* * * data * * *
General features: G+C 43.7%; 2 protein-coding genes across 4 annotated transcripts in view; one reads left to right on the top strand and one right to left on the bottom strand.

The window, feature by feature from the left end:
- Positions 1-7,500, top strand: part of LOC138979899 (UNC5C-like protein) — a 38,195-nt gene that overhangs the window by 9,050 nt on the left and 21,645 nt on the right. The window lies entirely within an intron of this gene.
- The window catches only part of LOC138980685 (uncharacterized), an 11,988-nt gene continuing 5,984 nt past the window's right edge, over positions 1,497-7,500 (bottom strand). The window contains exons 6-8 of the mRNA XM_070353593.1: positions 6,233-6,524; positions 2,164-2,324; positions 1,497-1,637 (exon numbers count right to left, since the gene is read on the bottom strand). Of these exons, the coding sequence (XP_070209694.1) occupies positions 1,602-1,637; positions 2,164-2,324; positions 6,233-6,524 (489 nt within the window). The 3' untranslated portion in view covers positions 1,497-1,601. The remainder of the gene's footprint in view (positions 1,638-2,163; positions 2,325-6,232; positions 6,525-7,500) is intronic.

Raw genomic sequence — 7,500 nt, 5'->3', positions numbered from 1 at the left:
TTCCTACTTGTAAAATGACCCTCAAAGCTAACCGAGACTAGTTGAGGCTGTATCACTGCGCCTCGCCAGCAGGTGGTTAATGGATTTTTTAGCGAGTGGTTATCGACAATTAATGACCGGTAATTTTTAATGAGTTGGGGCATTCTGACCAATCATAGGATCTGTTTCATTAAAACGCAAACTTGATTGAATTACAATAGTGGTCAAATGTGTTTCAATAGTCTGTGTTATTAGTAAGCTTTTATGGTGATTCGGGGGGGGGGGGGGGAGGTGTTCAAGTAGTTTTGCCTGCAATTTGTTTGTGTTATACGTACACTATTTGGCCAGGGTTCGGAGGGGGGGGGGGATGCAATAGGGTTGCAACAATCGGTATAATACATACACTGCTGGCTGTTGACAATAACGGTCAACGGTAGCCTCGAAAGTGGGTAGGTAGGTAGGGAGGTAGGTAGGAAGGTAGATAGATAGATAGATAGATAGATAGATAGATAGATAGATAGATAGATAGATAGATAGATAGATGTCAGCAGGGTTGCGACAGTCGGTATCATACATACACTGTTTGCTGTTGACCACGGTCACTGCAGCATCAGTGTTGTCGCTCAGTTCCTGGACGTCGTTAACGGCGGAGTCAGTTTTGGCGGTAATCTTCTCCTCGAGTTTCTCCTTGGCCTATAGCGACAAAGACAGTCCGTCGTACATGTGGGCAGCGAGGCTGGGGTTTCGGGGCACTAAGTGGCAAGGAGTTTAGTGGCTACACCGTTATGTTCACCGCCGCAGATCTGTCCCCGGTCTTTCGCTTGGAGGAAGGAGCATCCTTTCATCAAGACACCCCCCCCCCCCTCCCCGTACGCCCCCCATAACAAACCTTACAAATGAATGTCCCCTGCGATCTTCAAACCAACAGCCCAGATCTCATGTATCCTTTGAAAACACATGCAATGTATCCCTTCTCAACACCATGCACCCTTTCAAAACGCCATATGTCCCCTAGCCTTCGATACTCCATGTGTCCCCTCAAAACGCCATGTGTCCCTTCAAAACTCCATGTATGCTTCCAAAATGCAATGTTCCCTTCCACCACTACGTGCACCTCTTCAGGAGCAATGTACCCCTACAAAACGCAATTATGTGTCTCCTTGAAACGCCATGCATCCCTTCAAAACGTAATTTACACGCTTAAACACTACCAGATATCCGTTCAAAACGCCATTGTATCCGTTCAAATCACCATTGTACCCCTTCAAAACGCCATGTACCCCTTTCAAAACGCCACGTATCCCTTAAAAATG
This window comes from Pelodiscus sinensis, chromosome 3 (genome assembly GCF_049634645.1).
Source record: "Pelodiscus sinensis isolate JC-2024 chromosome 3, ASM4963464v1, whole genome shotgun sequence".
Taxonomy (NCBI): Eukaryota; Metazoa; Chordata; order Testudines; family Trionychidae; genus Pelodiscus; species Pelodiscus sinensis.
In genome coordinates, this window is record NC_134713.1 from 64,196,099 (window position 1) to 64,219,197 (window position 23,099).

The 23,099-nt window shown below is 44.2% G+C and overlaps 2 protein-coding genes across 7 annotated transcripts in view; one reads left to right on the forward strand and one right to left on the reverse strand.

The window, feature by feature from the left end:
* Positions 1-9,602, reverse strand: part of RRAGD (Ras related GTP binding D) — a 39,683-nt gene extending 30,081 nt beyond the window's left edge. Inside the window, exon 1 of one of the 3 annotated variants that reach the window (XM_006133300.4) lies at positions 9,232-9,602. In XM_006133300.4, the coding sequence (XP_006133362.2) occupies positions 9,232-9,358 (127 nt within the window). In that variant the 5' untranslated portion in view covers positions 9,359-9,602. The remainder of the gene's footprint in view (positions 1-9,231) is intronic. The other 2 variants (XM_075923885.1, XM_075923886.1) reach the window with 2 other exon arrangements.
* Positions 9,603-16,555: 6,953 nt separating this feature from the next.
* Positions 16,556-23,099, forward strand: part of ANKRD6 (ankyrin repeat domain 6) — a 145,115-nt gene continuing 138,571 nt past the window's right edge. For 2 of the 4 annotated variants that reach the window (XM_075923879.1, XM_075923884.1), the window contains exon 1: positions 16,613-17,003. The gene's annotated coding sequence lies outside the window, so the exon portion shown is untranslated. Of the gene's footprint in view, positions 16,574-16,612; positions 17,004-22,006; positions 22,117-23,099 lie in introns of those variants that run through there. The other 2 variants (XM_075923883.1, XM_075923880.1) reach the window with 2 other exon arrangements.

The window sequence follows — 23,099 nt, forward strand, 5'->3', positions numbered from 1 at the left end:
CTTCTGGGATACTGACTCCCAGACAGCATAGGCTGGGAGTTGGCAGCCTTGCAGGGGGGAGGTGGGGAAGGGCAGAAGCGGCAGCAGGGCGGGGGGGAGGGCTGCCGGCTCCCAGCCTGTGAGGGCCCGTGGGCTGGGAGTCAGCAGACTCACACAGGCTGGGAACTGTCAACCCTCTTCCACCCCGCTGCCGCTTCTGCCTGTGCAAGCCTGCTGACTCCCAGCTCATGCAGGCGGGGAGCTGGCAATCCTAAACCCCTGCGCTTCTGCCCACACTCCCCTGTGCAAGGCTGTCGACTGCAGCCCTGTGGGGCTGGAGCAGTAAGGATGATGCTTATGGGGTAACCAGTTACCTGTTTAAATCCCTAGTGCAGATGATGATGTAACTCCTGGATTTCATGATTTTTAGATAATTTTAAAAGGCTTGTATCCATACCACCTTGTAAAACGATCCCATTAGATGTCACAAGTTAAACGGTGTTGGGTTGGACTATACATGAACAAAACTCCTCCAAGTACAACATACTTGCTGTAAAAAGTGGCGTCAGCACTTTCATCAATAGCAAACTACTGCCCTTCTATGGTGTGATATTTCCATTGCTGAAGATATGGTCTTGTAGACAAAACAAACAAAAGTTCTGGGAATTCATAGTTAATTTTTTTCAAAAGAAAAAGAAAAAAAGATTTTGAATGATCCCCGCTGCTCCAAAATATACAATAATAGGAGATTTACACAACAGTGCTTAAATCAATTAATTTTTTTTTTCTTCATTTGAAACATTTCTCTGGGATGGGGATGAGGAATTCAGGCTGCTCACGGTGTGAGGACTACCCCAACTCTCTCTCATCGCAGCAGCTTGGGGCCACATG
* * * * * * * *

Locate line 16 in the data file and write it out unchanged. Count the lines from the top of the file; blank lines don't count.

The window sequence follows — 23,099 nt, forward strand, 5'->3', positions numbered from 1 at the left end: